The biggest issue was how to determine which 124 teams made the field in the first place. As it turns out, I simply took the Power 5 schools, traditional basketball schools, and when we got down to determining the final grouping, name recognition took precedent.

The next issue was how to group the teams, which teams made it into the “top flight” and which started in the lower tiers (remember that every team has the ability to reach the top division). Here’s how it played out:

Division I

Automatic Invitees (won NCAA National Title in the last 31 Years) 2018-1988

  1. Villanova
  2. North Carolina
  3. Duke
  4. Connecticut
  5. Louisville
  6. Kentucky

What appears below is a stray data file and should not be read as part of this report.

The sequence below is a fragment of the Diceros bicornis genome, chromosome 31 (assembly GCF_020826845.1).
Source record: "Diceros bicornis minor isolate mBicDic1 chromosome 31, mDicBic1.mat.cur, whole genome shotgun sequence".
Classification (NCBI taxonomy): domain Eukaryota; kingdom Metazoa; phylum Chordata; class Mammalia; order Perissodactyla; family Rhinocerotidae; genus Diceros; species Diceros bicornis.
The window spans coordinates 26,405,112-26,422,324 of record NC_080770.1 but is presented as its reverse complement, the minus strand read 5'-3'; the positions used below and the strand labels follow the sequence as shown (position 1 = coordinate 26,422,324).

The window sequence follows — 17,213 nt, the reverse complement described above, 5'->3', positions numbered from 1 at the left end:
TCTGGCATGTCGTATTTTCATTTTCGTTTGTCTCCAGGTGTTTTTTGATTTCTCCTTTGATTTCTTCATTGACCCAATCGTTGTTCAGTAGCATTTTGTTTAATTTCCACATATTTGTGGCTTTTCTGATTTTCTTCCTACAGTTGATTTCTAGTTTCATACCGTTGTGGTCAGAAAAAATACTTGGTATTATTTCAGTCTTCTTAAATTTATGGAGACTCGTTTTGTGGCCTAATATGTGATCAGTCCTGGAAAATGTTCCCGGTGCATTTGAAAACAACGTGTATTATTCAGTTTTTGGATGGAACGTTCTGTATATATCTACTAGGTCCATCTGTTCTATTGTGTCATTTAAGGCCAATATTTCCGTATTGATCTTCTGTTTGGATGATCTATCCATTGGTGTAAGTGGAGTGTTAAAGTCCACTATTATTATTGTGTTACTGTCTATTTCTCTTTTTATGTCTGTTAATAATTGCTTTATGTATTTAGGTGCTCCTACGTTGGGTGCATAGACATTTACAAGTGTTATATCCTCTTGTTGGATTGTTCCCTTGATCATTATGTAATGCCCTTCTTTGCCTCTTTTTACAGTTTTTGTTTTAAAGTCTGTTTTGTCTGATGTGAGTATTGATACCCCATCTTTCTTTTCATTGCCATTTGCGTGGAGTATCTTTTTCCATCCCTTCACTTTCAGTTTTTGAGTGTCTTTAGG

7. Kansas
  8. Florida
  9. Syracuse
  10. Maryland
  11. Michigan State
  12. Arizona
  13. UCLA
  14. Arkansas
  15. UNLV
  16. Michigan

Invited (Legacy teams- listed alphabetically)

  1. Butler
  2. Cincinnati
  3. Georgetown
  4. Gonzaga
  5. Indiana
  6. Ohio State
  7. Oklahoma
  8. Purdue
  9. Stanford
  10. Texas
  11. Virginia
  12. West Virginia
  13. Wisconsin
  14. Wichita State
  15. Xavier

Sure, this might include some non-deserving teams initially (UNLV and Arkansas come to mind), but they will soon be weeded out if their performances don’t improve immediately.

After 30 home and away games (rotated yearly) a true champion is crowned. Arguably this is more difficult than the NCAA tournament, but it also completely rewards your regular season. If you can’t cut it here, you can’t win a title. There is no “NCAA Tournament anxiety” that so many of us experience on a yearly basis where great regular season accomplishments can be derailed by an opponent that drills a school-record amount of three pointers. Simply put, this model is objective and rewards your regular season.